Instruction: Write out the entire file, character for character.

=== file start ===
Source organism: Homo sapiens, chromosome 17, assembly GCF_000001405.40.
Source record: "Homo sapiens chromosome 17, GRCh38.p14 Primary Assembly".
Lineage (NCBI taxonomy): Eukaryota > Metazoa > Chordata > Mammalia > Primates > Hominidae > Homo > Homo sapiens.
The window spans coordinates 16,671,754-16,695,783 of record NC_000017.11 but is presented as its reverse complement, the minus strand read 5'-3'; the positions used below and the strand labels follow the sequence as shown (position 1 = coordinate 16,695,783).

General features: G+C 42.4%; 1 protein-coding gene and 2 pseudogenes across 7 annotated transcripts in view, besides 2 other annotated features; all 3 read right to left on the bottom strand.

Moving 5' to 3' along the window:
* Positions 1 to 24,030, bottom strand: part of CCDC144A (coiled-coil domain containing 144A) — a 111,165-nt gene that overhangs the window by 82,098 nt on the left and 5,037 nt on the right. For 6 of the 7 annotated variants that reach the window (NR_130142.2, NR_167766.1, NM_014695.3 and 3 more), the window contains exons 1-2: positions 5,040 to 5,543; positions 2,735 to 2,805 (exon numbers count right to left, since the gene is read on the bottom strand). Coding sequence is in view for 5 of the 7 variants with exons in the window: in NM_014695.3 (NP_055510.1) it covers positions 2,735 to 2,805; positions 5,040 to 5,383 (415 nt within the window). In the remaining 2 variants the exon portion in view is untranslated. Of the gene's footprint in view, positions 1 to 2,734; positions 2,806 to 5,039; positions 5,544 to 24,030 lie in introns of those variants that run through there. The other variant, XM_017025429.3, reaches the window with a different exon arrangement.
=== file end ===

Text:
Source organism: Homo sapiens, chromosome 17, assembly GCF_000001405.40.
Source record: "Homo sapiens chromosome 17, GRCh38.p14 Primary Assembly".
Lineage (NCBI taxonomy): Eukaryota > Metazoa > Chordata > Mammalia > Primates > Hominidae > Homo > Homo sapiens.
The window spans coordinates 16,671,754-16,695,783 of record NC_000017.11 but is presented as its reverse complement, the minus strand read 5'-3'; the positions used below and the strand labels follow the sequence as shown (position 1 = coordinate 16,695,783).

General features: G+C 42.4%; 1 protein-coding gene and 2 pseudogenes across 7 annotated transcripts in view, besides 2 other annotated features; all 3 read right to left on the bottom strand.

Moving 5' to 3' along the window:
* Positions 1 to 24,030, bottom strand: part of CCDC144A (coiled-coil domain containing 144A) — a 111,165-nt gene that overhangs the window by 82,098 nt on the left and 5,037 nt on the right. For 6 of the 7 annotated variants that reach the window (NR_130142.2, NR_167766.1, NM_014695.3 and 3 more), the window contains exons 1-2: positions 5,040 to 5,543; positions 2,735 to 2,805 (exon numbers count right to left, since the gene is read on the bottom strand). Coding sequence is in view for 5 of the 7 variants with exons in the window: in NM_014695.3 (NP_055510.1) it covers positions 2,735 to 2,805; positions 5,040 to 5,383 (415 nt within the window). In the remaining 2 variants the exon portion in view is untranslated. Of the gene's footprint in view, positions 1 to 2,734; positions 2,806 to 5,039; positions 5,544 to 24,030 lie in introns of those variants that run through there. The other variant, XM_017025429.3, reaches the window with a different exon arrangement.